They must attend weekly school meetings and church and find time at least once each week to spend the afternoon at the park or a similar setting.

They will need to read a book to the kids each night and in the morning, feed them, dress them, brush their teeth, and comb their hair by 7:00 a.m.

A test will be given at the end of the six weeks, and each father will be required to know all of the following information: each child’s birthday, height, weight, shoe size, clothing size, and doctor’s name. He also must know the child’s weight and length at birth, time of birth, and length of labor; and each child’s favorite color, middle name, favorite snack, favorite song, favorite drink, favorite toy, and biggest fear. He also will know what they
all want to be when they grow up.

The kids vote them off the island based on performance. The last man wins only if he still has enough energy to spend quality time with his spouse at a moment’s notice.

If the last man does win, he can play the game over and over and over again for the next 18-25 years, eventually earning the right to be called Mother!

(author unknown)

Read Full Post »

You count the sprinkles on each kid’s cupcake to make sure they’re equal.

You have time to shave only one leg at a time.

You hide in the bathroom to be alone.

Your kid throws up and you catch it.

Someone else’s kid throws up at a party. You keep eating.

You’ve mastered the art of placing large quantities of pancakes and eggs on a plate without anything touching.

Your child insists that you read “Once Upon a Potty” out loud in the lobby of Grand Central Station and you do it.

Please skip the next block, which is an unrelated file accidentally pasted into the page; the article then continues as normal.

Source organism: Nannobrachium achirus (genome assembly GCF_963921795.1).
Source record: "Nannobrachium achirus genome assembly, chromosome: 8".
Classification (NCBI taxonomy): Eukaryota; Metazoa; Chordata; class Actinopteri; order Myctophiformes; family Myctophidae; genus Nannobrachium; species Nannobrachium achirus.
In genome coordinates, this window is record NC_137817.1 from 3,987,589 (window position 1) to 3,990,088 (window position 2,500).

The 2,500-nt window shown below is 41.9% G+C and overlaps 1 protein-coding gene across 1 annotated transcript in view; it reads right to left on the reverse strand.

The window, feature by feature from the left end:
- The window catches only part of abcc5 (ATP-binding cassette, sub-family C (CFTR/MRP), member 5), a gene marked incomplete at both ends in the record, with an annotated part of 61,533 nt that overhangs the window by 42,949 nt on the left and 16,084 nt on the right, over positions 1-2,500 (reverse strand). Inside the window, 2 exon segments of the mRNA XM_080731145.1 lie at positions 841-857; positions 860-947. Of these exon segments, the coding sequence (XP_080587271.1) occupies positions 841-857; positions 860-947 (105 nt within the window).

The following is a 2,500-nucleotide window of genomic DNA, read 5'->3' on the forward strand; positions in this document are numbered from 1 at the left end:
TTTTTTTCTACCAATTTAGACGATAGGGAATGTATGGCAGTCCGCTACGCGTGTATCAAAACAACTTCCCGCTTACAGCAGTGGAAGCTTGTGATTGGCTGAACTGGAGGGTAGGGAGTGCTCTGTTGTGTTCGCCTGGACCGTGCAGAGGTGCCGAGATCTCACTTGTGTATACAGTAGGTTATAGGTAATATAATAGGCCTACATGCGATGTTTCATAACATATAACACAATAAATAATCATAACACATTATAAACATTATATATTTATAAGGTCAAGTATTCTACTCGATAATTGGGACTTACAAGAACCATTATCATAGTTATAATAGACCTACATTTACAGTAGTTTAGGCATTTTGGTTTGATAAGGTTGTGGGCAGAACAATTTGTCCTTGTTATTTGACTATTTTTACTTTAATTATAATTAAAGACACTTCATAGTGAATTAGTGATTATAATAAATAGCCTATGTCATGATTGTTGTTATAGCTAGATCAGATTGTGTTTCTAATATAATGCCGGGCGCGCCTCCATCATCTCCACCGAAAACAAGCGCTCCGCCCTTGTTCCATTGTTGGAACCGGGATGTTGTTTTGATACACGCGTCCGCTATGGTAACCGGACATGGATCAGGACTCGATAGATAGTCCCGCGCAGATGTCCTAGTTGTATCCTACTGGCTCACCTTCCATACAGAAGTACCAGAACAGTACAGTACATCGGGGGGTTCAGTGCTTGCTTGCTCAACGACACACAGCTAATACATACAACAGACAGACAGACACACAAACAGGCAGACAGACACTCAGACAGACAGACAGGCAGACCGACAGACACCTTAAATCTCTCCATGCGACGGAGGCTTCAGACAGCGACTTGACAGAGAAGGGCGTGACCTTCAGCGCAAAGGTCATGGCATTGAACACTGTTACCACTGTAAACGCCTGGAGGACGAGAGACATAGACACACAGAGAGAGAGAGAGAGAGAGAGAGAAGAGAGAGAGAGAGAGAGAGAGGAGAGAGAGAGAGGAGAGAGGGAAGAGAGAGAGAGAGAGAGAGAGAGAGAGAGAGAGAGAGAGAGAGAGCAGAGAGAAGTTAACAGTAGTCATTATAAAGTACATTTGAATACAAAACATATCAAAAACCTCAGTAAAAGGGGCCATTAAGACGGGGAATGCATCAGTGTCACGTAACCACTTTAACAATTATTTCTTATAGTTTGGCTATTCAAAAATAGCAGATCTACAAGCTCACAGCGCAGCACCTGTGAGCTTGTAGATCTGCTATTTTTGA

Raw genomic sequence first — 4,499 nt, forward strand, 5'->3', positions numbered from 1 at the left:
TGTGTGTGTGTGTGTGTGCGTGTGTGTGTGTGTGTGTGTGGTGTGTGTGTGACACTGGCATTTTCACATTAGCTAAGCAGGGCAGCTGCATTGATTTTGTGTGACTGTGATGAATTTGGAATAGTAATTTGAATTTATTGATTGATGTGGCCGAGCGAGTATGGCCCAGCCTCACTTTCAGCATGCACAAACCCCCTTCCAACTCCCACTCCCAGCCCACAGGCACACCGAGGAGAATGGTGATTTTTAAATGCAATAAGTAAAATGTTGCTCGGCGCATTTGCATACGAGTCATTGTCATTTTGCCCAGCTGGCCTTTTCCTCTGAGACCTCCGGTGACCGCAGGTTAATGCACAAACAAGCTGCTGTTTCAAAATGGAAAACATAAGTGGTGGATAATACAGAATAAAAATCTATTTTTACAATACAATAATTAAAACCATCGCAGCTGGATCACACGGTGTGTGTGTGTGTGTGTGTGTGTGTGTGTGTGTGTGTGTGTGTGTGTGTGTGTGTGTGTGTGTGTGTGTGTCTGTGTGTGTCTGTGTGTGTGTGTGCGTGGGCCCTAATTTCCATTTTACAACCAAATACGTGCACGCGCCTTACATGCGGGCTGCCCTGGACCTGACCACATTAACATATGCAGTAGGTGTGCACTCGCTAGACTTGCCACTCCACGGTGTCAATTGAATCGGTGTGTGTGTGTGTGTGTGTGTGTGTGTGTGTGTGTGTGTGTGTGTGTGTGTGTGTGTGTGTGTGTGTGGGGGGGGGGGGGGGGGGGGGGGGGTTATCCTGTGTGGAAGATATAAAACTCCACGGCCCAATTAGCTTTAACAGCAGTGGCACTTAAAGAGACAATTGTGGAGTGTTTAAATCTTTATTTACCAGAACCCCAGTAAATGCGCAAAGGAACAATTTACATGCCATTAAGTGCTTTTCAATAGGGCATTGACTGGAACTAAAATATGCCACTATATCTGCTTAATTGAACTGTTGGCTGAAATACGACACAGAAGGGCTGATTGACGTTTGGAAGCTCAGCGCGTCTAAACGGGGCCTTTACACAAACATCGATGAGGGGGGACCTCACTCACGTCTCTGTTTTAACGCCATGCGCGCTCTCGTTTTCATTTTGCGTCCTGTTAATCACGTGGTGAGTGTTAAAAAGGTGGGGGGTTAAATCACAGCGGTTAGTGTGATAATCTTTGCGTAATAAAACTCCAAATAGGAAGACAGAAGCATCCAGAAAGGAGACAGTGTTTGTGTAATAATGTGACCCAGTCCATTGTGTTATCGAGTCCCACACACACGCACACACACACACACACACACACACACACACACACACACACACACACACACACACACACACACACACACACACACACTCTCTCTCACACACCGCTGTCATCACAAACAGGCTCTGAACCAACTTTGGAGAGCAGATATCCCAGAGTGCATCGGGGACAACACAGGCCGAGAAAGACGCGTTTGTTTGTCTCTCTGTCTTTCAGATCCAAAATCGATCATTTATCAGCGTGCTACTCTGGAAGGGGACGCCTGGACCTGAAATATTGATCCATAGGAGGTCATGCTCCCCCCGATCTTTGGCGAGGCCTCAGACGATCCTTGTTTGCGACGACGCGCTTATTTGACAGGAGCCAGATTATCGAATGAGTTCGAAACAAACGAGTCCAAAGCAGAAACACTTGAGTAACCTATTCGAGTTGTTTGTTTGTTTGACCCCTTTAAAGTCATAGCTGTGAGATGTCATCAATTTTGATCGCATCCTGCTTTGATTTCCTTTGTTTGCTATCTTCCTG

You cling to the high moral ground on toy weapons; your child chews his toast into the shape of a gun.

You hope ketchup is a vegetable, since it’s the only one your child eats.

You can’t bear the thought of your son’s first girlfriend.

You hate the thought of his wife even more.

I Wish

You find yourself cutting your husband’s sandwiches into cute shapes.

You can’t bear to give away baby clothes – it’s so final.

You hear your mother’s voice coming out of your mouth when you say, “NOT in your good clothes!”

You stop criticizing the way your mother raised you.

You donate to charities in the hope that your child won’t get that disease.

You hire a sitter because you haven’t been out with your husband in ages, then spend half the night checking on the kids.

You use your own saliva to clean your child’s face.

You say at least once a day, “I’m not cut out for this job”, but you know you wouldn’t trade it for anything.

(author unkown)

Read Full Post »

Gareth & Colin on Beach Triciycle, Seaside, Oregon, 2002

Gareth & Colin on Beach Tricycle, Seaside, Oregon, 2002

My son
the oldest son
is almost done
with growing up.

What’s up
with this guy
growing up
so soon before my eyes?

His eyes
now straight lines
into my eyes –
eyes that once looked up.

Sometimes,
my eyes still
see a boy
in rubber boots with toys.

Sometimes,
my eyes miss
seeing a man
mixed in with other men.

First it’s,
“Hurry up and
grow up!”
to the boy with his toys.

Then it’s
“Hold up!” and
“Wait up!”
from the fan of this young man.

What’s sad
for this dad
wanting bad
not to see before
my eyes

My son
the oldest son
almost done
with growing up.

©Weatherstone/Ron Almberg, Jr. (2010)

Read Full Post »

%d bloggers like this: